Sunday, June 14, 2009


And finally the tripel. If you've never had this style of beer, you are seriously missing out. In principle, it's a big refreshing beer. The Belgians are big on talking about digestibility in their beers. Which is to say, something you can sit down and eat with as opposed to something that would fill you up all on it's own. The tripel is sort of the culmination of that, as it's something you sort of NEED to eat a meal with. The style inherently contains a lot of sugar which makes it really high in alcohol. If you sit down after a long day in the garden with a few of these and no food, you can get yourself pretty drunk really fast.

But again, that's not really the point. Beer, while refreshing and fun on it's own, is best enjoyed with food. I continually see articles in Bon Appetit where people are mentioning beer more and more in food pairings. And there are some foods that just pair better with beer than with wine, so it makes sense that you would start to see this. According to Garrett Oliver, the brewmaster of The Brooklyn Brewery, it's a good style for game birds and gamy hams like prosciutto. I am psyched about having this beer with a nice big dagwood type ham sandwich in August on the picnic table.

On to the recipe!


Belgian Pilsner- 8 lbs
Vienna Malt- 2 lbs
Belgian Aromatic- 4 ounces
Carapils- 4 ounces
Clear Homemade Candi Sugar- 2 lbs- put in the boil at 45 minutes

Kent Goldings- 4.6- 1 ounce- 60 minutes
Chinook- 13- .25 ounces- 13 minutes

Wyeast 1388- Belgian Strong Ale- yeast cake from Single and Dubbel batches

149/167- hot water infusion with a decoction mashout

Gravity- Target/Actual/Final/ABV

The grain bill of a tripel is geared toward being able to stand up to the large amount of sugar that's going into the beer. That sugar ferments completely, so you need good stuff on the front end to make sure it's got a bit of malt and body to hold up under all that alcohol. Good Pilsner and Vienna malts are perfect for this. The Vienna especially is going to leave a little something that the yeast can't convert. The Kent Golding hops as a bittering addition are a traditional tripel ingredient. The Chinook not so much. I was kind of inspired by Chris, my neighbor who brews for Three Floyds, after talking to him about my single to try some unconventional hop additions. I probably should have done a little more research about the hop pairing of Goldings and Chinook (in truth, I didn't do any research at all), but homebrewing is about experimentation, and the Chinook addition is a tiny one at 1/4 of an ounce, so I don't think it will impart too much harshness. I added the sugar during the boil. Some people have been advocating adding it to the secondary, but I kind of like the idea of getting a little character from what happens when the sugar is a part of the boil.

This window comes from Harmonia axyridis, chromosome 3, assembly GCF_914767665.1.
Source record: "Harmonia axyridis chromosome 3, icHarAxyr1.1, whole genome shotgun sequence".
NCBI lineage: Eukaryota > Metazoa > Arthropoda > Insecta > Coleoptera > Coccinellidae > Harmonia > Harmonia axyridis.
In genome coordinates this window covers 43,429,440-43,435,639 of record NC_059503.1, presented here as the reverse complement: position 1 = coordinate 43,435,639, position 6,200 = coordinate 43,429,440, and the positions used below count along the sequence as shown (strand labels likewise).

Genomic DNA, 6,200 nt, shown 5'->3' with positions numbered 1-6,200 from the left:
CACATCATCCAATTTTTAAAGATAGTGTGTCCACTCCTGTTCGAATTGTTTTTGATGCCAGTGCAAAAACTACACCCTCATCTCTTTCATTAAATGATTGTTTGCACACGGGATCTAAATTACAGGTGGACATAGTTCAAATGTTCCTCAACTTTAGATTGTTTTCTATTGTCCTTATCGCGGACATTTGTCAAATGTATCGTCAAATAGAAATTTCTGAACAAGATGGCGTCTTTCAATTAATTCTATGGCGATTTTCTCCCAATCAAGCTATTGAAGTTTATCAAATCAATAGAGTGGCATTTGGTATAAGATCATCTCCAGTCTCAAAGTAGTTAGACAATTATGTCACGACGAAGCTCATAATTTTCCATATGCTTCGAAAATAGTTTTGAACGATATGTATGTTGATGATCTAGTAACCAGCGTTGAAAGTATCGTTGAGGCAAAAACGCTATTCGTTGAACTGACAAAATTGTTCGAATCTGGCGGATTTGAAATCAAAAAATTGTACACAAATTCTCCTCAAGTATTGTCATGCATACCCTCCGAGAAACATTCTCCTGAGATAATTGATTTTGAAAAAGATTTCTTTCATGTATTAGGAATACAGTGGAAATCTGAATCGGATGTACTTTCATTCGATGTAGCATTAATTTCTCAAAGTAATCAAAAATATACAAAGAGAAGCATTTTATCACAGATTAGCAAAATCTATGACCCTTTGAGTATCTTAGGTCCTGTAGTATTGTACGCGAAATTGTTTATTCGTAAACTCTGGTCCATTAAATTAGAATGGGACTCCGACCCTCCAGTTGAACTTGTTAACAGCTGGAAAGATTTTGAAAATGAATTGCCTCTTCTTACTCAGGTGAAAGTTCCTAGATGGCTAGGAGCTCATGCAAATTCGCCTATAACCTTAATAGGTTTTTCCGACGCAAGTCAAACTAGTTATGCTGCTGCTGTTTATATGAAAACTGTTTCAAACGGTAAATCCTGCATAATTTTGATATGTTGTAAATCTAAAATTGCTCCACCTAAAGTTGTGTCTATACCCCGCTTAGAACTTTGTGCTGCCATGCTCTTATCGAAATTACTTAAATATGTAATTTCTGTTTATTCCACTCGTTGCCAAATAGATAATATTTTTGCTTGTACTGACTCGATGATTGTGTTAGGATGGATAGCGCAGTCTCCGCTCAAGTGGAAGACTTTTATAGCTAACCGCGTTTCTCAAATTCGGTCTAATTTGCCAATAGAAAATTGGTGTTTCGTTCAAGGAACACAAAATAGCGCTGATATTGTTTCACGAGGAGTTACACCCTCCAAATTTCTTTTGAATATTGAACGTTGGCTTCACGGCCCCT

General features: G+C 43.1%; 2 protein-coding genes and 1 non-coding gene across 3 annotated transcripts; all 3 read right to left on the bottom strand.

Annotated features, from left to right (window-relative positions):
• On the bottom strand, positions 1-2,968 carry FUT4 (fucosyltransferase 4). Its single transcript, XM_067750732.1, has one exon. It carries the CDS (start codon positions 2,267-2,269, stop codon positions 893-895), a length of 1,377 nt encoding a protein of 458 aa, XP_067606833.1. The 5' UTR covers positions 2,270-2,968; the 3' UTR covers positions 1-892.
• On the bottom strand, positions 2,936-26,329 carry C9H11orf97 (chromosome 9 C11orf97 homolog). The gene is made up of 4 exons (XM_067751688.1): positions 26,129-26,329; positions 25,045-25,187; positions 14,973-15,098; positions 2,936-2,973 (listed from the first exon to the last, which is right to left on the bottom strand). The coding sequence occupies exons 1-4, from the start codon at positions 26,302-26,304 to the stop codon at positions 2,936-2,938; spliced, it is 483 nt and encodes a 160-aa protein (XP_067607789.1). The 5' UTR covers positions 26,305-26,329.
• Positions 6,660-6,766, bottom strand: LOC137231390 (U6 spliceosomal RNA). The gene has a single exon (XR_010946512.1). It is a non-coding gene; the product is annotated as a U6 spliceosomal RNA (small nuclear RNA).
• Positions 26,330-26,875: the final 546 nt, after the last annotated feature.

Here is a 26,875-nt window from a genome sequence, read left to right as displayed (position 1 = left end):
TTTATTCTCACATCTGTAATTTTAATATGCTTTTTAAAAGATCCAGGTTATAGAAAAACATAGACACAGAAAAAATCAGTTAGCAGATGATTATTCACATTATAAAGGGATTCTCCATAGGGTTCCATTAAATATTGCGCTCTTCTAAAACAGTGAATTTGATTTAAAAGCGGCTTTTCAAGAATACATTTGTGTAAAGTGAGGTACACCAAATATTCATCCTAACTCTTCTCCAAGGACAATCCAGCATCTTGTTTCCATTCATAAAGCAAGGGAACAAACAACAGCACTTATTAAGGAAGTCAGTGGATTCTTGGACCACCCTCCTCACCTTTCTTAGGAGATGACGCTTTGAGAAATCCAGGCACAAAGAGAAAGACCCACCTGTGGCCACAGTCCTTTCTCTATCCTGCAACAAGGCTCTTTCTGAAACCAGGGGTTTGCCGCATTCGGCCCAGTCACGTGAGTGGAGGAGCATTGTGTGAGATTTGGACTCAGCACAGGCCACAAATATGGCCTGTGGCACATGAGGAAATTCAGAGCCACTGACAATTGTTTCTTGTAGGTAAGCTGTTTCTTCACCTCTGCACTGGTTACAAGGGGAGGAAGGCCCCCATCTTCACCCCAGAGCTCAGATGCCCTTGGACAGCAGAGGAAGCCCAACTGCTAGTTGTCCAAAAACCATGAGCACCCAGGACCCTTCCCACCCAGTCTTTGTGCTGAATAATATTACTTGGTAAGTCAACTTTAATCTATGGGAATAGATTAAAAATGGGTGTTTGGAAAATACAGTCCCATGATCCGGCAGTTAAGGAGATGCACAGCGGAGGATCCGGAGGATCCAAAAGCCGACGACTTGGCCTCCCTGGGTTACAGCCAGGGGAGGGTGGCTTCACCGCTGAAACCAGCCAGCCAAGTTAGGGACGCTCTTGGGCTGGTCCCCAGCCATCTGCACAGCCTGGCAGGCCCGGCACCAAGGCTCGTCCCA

The gravity came out a little low. I think if there is one aspect to my brewing that I have not really been able to get a handle on yet, it would be evaporation rate. I was unaware of how much volume would be added from the two pounds of sugar syrup, along with the relatively imprecise measurements on the side of my kettle for volume (I basically took a metal file and marked the side as best I could for the 3 to 7 gallon marks). This can get really imprecise when you put multiple whole hop additions in the kettle, along with the immersion chiller and the hop screen. Definitely something I plan on working on. In the end, I collected 5.5 gallons of beer into the carboy, which made my gravity almost the same as with the dubbel. The good news is that there was an extra pound of sugar in there, so I should get the divergence I was looking for from the two beers.

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